Greetings, and welcome back to my ongoing review of The Rings of Power series. I sacrificed my sleep schedule last night so I could hop on this morning and deliver an article for your reading enjoyment. So grab a cookie or something, lean back in your chair, and enjoy the article.
As usual, incredibly dense spoilers follow. Even though I won’t be recapping the entire series thus far (or even the episode), I’ve mentioned that this article is best read by those who have already watched the episode or don’t are too much about spoilers. Read on at your own peril.
So while the show hasn’t nosedived yet, the bigger it gets, the more manifest are its flaws. While I am glad to have some honest critique to give the show after all the senseless hatred it’s been getting, I am held back by the notion that there are some things in the show that could have been better.
First of all, I’ll start with the flaw that has dogged the show from the beginning: the pacing. Up until now, the pacing has been merely “off” but just turned into the show’s biggest detriment. Especially when traveling over the sea between Numenor and Middle-earth. But keep in mind that, while pacing is a problem in the narrative, it’s easily fixed and less of a detriment to the story than bigger plot holes.
The story needs a stricter adherence to the original traveling times that were earlier established in the series. If it takes three-quarters of an episode to travel from Middle-Earth to the uttermost lands of the West, it should take 45 minutes for them to get back. Instead, in episode six, they make it there in like twenty minutes with only six or so on-screen. Again, a problem in the story, but honestly an easy fix. You just need to either shorten or lengthen the amount of time it takes to travel between places. That’s literally all.
Keep in mind, the quality of a TV show, movie, book, or other piece of writing is not determined by what I like/dislike about the show. It’s determined by the objective quality of the writing. And while there are inconsistencies in the narrative, I can’t write it off as “terrible” just because I dislike the show and it has a few narrative problems, like so many “reviewers” of the show are doing.
The other problem with this episode is that the villagers should have taken more of a beating than they actually did. Logically, they were vastly outnumbered. And while the show did a good job of showing that they took a good bit of damage, there was no real sense of loss (or if it was, it was very little). I was actually hoping that Bronwyn would die (despite an obvious non-fatal wound, another problem in communication but also an easy fix) but was disappointed when she came back to life. The characters are where this show is strong, and I was actually hoping that they’d twist my guts and have Arondir’s eye get stabbed out. It would have been way more emotionally compelling.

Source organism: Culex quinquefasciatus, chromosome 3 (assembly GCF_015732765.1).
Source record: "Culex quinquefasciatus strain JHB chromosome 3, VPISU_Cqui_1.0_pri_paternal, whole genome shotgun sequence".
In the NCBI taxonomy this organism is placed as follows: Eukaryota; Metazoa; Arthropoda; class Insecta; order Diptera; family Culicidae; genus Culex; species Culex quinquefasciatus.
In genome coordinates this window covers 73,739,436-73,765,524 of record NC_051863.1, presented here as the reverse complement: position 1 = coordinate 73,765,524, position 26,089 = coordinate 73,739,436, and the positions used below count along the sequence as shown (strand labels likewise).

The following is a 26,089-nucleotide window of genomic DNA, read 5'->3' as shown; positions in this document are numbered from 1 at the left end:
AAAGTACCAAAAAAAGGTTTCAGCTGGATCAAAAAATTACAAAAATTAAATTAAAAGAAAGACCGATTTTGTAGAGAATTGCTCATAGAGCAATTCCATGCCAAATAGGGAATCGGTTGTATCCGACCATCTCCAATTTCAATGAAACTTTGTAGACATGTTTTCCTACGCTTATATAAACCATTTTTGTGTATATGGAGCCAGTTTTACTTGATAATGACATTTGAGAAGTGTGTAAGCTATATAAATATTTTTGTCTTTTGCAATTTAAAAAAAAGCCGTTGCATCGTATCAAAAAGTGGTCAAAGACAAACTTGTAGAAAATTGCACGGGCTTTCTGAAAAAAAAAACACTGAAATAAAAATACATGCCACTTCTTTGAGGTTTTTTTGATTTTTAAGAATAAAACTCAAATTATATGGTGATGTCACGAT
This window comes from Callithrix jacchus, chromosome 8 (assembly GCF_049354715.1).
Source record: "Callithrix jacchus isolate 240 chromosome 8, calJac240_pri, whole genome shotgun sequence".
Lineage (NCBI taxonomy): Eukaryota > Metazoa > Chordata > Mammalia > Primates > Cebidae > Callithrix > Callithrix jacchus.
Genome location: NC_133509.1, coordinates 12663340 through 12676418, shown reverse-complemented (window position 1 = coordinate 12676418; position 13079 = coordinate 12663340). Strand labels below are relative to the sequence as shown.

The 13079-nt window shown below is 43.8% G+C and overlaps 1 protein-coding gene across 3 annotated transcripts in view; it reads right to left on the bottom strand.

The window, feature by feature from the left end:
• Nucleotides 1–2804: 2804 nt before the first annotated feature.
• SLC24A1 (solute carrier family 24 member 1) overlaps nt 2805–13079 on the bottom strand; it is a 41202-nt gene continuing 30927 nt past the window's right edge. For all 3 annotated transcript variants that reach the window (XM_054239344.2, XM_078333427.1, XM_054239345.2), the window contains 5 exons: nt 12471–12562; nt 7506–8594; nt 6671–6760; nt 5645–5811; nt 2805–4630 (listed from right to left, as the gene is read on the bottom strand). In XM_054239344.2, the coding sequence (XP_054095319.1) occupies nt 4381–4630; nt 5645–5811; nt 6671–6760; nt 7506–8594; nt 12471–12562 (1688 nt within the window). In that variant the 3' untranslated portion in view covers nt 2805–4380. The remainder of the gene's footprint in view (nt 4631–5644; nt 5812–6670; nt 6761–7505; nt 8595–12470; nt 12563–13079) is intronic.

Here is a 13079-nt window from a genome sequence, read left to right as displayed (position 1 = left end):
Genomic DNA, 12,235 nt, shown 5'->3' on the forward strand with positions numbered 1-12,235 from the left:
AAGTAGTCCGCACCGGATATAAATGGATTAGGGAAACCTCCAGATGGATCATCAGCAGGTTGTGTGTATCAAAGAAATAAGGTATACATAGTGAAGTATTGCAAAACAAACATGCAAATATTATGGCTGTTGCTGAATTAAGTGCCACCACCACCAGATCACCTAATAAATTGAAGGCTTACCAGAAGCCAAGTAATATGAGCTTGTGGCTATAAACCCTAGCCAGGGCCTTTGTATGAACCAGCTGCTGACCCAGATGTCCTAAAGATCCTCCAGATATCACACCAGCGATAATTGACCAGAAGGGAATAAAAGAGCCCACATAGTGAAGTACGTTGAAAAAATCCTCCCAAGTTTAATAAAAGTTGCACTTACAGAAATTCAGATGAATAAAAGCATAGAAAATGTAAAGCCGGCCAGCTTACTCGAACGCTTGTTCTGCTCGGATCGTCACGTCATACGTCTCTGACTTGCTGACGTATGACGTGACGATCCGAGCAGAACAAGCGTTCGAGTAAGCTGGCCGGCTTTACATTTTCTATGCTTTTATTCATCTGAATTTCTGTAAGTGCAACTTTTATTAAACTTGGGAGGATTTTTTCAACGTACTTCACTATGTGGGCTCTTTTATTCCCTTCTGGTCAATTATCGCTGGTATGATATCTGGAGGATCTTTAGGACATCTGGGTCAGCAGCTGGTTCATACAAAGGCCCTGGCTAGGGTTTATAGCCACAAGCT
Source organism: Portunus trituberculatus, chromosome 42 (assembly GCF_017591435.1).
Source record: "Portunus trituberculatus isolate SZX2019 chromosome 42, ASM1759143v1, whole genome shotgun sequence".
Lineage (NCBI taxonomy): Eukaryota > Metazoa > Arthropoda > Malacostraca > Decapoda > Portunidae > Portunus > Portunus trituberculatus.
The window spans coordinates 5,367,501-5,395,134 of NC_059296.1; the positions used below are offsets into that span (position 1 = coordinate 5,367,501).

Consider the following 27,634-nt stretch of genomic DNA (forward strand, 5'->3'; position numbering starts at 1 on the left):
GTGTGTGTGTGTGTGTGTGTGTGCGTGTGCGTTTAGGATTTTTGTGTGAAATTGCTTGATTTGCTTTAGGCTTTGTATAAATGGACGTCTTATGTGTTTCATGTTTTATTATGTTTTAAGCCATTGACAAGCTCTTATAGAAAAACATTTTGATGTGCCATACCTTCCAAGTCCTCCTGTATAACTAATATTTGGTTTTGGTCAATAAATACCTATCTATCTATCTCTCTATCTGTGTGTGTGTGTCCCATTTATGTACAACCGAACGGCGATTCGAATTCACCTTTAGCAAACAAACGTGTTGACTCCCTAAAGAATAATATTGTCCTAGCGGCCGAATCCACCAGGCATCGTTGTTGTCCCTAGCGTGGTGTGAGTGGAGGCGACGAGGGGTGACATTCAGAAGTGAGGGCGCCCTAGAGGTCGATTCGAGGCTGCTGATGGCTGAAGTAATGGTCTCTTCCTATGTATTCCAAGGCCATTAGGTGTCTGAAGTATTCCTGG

Then there are a million tiny things that could have been better explained but have no real impact on the story. Like how Isildur the stable-sweep was allowed to fight in the battle, what exactly Mithril has to do with the light of the Valar, among other things. But these things are obviously in the show for less easily discernable reasons, and writing them off as “plot holes” just shows how little you’ve analyzed the show.
But that’s literally all the bad we’ve seen in the show thus far. You may not like Elrond’s forehead or Theo’s character, but that has nothing to do with the objective quality of the show. So before you denounce this show as a woke cash grab, actually look at the quality of the writing from an objective, honest standpoint.
This episode was focused way less on character and far more on plot/action, something they did actually very well. All of the plot twists made logical sense and were fairly unexpected. Ignoring, for a moment, the poor pacing and the fact that the villagers should have taken heavier losses than they did, there was literally nothing wrong with the narrative of today’s episode.
Another common complaint is that the sword wasn’t properly explained before it was slotted into a keyhole and Mount Doom went kablooie. The appropriate foreshadowing was present, but again, this was an error in communication: the watchers were never told what the hilt did nor its significance to Adar and his cronies.
But other than that, there was nothing wrong or mentionable importance with the writing or characters. While I’ll be the last to say that the show doesn’t have its flaws, I’ll wager I’d be the first to say that the show is not as bad as everyone is saying it is.
Good luck, and happy writing!
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